We found this Chinese Thrush in the poplar forest along the Heihe River. A Chinese near-endemic, Turdus mupinensis ranges across much of central China. It is closely related to Song Thrush T. philomelos but is more heavily spotted and has more prominent wing bars than its westerly counterpart. (Craig Brelsford)

The forest also gave us five trip firsts: Northern Goshawk, Eurasian Wryneck, Eurasian Treecreeper, Chinese Thrush, and, flying high above and caught by the sharp eye of Elaine, Black Stork.

We arrived at the poplar forest on the afternoon of 2 Aug. We had to wait until the morning of 3 Aug. to catch the dawn chorus. Gansu Leaf Warbler led the way. Common Cuckoo called at dawn and into the morning, and Chinese Nuthatch returned to our trip list. Hodgson’s Redstart and White-throated Redstart were feeding juveniles.

Eurasian Treecreeper
Eurasian Treecreeper, one of several woodland species found in the poplar forests along the Heihe and Babao rivers. (Craig Brelsford)

We estimate a total of 3 Northern Goshawk in that forest, one of them a juvenile and probably the offspring of the other two. Being woodland birds, the goshawks were a constant presence in the small forest, and their regular flybys startled the other birds. In the recording below, the resident Azure-winged Magpie scream as the goshawk approaches.

Northern Goshawk with Azure-winged Magpie, poplar forest, 2 Aug. 2016 (00:23; 1.7 MB)

Northern Goshawk
Juvenile Northern Goshawk, riparian forest, 3 Aug. Identifiable as juvenile by coarse streaking on underparts. Adult has barred underparts. (Craig Brelsford)

Another similar poplar forest is along the Babao River 7 km (4.4 mi.) from Qilian Xiancheng at 38.211356, 100.190371. Here too were Gansu Leaf Warbler. Unlike the quiet Dipanzi forest, accessible only by unpaved roads, the busy S204 runs through the Babao River forest.


Jiabo Hot Spring, Qinghai
Jiabo Hot Spring (38.790355, 98.665485), on the S204 in Qilian County. (Craig Brelsford)

The next 48 hours, from the afternoon of 4 Aug. to the afternoon of 6 Aug., Elaine and I spent exploring the Heihe River Valley along the 200-km (124 mi.) stretch of the S204 from Qilian Xiancheng (38.176712, 100.247371) to Yanglong Xiang (38.816483, 98.415873). Our goal here once again was to discover little-birded areas. We indeed found such areas, places few foreigners ever see, but in them were few birds of great importance. To our trip list we added Water Pipit nesting at Jiabo Hot Spring (38.790355, 98.665485).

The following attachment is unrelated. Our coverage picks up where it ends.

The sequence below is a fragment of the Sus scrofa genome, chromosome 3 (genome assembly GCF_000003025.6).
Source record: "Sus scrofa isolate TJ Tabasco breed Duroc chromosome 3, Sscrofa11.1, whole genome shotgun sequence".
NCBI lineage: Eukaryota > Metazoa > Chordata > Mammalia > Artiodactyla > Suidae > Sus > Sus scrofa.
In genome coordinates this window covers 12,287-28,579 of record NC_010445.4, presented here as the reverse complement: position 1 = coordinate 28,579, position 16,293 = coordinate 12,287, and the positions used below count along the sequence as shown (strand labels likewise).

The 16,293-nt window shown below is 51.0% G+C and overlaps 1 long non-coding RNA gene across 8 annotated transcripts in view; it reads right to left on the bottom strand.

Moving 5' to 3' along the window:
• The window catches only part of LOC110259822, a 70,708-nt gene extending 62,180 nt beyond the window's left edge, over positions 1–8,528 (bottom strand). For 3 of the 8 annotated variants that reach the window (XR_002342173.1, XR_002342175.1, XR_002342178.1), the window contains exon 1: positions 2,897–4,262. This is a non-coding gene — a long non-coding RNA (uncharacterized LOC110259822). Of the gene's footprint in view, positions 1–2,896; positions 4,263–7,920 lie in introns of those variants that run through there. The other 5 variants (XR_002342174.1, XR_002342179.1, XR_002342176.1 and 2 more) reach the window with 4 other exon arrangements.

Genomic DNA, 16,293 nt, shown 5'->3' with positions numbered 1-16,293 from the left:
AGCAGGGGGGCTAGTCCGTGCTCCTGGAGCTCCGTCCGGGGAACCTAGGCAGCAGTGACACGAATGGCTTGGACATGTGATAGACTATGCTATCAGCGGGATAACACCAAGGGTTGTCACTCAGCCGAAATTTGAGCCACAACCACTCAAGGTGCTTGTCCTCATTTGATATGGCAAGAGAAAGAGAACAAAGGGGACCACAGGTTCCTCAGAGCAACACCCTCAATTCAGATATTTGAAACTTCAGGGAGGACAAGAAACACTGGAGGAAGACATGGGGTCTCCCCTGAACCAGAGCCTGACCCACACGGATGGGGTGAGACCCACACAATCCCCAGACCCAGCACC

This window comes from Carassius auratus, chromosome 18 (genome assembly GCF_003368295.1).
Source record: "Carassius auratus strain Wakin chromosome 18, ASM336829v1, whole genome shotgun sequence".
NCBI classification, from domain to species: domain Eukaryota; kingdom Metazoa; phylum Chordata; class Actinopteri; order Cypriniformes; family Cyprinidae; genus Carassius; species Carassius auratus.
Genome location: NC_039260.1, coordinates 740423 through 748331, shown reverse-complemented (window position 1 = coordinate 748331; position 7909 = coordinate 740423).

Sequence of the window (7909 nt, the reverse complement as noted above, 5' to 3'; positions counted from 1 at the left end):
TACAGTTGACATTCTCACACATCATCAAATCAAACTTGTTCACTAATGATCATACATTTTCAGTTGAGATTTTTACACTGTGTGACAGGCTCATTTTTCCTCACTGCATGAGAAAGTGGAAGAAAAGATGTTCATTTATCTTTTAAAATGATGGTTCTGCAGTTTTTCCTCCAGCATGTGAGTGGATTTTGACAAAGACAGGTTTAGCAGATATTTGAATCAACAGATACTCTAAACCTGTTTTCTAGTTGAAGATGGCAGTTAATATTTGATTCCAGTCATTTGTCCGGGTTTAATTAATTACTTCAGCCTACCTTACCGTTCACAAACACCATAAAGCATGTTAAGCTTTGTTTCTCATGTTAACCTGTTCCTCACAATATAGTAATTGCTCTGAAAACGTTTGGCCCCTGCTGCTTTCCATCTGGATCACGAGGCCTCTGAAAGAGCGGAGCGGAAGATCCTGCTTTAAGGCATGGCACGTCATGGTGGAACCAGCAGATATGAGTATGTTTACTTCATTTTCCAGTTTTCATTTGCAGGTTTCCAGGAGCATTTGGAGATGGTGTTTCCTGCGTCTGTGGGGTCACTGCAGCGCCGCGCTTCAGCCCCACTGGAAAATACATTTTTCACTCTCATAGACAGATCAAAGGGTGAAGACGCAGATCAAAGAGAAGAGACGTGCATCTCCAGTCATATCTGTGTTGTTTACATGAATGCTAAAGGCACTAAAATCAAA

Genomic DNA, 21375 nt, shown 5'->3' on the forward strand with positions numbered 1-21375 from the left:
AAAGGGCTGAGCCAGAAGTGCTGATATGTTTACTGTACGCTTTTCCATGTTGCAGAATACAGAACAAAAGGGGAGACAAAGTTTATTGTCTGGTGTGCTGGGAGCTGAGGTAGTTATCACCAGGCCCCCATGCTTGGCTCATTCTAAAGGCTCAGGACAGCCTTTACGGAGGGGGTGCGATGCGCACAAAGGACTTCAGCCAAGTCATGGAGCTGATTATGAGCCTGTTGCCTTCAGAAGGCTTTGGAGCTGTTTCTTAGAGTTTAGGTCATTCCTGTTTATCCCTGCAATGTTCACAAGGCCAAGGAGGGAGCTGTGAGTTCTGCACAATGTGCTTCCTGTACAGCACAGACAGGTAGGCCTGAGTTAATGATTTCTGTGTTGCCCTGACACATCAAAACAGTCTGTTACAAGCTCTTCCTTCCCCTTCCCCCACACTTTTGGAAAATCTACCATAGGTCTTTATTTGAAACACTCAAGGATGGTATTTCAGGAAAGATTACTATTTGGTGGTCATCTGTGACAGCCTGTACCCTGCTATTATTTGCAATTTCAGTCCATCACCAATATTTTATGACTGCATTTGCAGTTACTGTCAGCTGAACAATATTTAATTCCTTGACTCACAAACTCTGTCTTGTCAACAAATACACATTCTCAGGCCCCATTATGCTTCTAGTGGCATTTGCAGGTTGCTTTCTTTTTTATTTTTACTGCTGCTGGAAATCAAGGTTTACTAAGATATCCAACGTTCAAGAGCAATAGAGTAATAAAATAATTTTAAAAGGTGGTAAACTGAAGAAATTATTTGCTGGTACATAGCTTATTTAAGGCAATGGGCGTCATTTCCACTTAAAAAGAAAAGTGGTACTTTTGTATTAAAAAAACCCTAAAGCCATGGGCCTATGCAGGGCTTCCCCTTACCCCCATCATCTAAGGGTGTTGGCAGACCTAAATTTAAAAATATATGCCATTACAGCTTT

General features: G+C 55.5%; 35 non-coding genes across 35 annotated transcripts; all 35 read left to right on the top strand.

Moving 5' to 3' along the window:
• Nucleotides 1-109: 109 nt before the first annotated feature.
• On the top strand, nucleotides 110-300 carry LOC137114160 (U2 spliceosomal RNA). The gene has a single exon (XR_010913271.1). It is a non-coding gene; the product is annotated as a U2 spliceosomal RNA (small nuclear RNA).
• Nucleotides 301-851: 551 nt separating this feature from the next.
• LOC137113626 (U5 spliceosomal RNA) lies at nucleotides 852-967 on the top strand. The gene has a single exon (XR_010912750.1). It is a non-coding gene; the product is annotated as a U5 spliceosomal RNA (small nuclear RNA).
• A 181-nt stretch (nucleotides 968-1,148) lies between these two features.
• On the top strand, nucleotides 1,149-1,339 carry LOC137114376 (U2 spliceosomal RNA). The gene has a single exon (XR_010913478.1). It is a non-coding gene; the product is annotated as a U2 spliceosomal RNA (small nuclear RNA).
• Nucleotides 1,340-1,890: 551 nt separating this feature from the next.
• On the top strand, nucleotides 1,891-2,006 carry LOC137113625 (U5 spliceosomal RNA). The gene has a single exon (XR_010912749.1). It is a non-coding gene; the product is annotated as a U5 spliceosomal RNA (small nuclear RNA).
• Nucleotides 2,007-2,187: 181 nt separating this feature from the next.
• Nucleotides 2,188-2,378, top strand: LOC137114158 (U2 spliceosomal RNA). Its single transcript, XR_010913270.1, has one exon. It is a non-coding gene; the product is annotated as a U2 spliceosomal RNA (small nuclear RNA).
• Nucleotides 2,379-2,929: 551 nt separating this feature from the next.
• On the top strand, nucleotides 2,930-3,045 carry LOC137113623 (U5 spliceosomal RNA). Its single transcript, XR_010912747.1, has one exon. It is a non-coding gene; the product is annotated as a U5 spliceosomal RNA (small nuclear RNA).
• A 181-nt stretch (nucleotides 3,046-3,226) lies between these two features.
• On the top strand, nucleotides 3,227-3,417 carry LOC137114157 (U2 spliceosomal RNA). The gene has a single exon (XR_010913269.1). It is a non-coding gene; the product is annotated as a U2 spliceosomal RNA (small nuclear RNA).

Water Pipit
Water Pipit at Jiabo Hot Spring, with Robin Accentor in background. (Craig Brelsford)

In the upper Heihe River Valley the scenery, not the birds, was the star. Stretches of the valley are every bit as stunning as the better-known areas along the G214 between Gonghe and Yushu. The landscape we were admiring in the Heihe Valley was particularly reminiscent of the landscape along the X731, which runs through the upper Yellow River Valley in Maduo County. In both places one sees a powerful stream near its birthplace coursing through a broad valley, with the mountains that are the father of those waters looming behind. (There are more snowy peaks at this northerly location.)

As we drove west along the Heihe River, we came to appreciate the rareness of the riverside poplar woodlands that we had left behind. We found just one or two more. As we rose, the gorge grew steeper, and conifer woodlands predominated.


Conifer forest along Heihe River, elev. 2820 m. This forest is at 38.231934, 99.991251, 27.5 km (17.1 mi.) from Qilian Xiancheng, and is accessible from the S204. Hard to reach and little disturbed, rich conifer forests grace the slopes around Qilian Xiancheng. (Craig Brelsford)
Dongguan Mosque